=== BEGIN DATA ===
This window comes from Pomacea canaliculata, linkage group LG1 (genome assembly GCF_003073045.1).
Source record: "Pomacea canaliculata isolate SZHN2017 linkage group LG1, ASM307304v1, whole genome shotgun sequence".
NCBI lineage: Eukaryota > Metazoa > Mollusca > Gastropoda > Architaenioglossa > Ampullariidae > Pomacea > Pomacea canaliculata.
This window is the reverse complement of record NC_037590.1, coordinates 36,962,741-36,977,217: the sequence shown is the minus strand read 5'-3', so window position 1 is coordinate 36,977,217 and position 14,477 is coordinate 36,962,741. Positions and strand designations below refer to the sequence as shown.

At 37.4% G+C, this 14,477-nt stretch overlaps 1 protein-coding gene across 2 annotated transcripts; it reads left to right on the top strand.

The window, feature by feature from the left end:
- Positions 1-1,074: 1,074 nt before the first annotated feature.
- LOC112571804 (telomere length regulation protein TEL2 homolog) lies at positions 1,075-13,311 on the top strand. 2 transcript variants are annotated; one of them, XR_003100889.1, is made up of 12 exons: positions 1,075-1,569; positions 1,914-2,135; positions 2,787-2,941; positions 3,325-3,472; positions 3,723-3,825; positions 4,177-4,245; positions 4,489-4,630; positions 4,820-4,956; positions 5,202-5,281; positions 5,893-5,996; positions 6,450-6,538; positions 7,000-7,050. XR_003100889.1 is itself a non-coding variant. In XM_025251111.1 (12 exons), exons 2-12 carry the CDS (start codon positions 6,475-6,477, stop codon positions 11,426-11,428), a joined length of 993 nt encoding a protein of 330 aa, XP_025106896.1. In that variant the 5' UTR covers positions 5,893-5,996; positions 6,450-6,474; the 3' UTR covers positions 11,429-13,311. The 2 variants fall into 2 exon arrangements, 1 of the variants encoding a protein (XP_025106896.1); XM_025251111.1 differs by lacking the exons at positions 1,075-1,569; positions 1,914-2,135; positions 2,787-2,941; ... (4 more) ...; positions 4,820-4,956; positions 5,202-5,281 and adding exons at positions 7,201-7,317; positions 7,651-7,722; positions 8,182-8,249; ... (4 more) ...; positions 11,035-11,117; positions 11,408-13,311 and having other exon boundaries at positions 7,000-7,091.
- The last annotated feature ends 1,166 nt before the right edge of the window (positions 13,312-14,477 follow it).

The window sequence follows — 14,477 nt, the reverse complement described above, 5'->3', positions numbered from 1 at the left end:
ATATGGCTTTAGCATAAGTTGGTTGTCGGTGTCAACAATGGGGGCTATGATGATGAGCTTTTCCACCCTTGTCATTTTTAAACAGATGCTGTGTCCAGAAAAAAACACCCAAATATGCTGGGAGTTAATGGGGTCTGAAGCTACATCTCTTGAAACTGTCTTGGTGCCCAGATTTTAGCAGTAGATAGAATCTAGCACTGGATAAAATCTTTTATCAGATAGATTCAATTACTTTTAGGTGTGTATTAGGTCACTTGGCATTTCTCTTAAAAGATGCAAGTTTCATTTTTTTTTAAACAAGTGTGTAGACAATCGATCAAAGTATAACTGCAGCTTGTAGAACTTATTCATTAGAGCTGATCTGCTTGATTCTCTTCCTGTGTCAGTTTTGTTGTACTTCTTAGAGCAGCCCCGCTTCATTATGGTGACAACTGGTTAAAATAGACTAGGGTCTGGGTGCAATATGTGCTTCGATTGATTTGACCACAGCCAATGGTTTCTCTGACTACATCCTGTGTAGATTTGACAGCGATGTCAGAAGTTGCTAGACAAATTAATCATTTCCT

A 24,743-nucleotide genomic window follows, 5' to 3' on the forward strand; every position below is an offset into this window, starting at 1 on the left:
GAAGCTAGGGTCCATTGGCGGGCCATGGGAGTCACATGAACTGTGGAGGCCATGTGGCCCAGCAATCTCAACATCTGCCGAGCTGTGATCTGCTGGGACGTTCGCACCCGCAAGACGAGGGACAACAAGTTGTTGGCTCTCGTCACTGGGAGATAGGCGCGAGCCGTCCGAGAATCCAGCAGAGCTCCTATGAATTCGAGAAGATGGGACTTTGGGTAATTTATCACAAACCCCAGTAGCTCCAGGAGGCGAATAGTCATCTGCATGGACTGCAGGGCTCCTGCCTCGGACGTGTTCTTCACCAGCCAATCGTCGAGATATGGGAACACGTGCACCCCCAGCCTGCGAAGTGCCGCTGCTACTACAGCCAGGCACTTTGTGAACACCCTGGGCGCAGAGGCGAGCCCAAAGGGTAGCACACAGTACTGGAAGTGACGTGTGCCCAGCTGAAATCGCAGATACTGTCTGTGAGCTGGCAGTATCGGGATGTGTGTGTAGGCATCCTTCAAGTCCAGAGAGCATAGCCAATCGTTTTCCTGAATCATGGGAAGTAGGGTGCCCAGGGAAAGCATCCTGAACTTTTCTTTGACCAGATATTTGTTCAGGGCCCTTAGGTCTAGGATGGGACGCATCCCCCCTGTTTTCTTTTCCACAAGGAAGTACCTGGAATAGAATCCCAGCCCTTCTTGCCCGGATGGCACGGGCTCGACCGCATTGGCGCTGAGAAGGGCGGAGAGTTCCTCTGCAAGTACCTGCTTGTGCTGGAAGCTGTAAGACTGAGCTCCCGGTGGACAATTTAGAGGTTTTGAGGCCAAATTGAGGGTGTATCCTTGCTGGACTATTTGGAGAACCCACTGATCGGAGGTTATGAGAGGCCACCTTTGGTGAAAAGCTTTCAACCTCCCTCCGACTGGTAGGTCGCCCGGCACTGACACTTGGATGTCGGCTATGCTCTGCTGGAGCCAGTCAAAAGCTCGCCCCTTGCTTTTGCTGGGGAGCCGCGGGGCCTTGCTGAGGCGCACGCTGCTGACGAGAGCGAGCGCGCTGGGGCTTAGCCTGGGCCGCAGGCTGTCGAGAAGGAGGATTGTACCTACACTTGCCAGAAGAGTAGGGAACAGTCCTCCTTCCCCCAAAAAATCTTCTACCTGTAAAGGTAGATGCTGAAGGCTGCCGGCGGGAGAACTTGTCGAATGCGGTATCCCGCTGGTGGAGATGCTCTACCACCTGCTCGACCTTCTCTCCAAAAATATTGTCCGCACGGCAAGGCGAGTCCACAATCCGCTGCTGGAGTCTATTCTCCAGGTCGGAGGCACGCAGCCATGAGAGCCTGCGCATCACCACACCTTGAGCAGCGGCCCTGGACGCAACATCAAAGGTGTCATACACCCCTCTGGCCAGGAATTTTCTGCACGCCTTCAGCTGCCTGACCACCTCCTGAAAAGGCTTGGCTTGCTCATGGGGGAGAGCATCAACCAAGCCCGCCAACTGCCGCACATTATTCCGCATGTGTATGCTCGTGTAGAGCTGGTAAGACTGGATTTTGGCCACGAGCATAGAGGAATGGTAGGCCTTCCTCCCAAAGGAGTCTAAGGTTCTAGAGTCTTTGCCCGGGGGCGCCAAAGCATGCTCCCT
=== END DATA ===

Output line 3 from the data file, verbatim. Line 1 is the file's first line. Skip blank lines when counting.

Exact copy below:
NCBI lineage: Eukaryota > Metazoa > Mollusca > Gastropoda > Architaenioglossa > Ampullariidae > Pomacea > Pomacea canaliculata.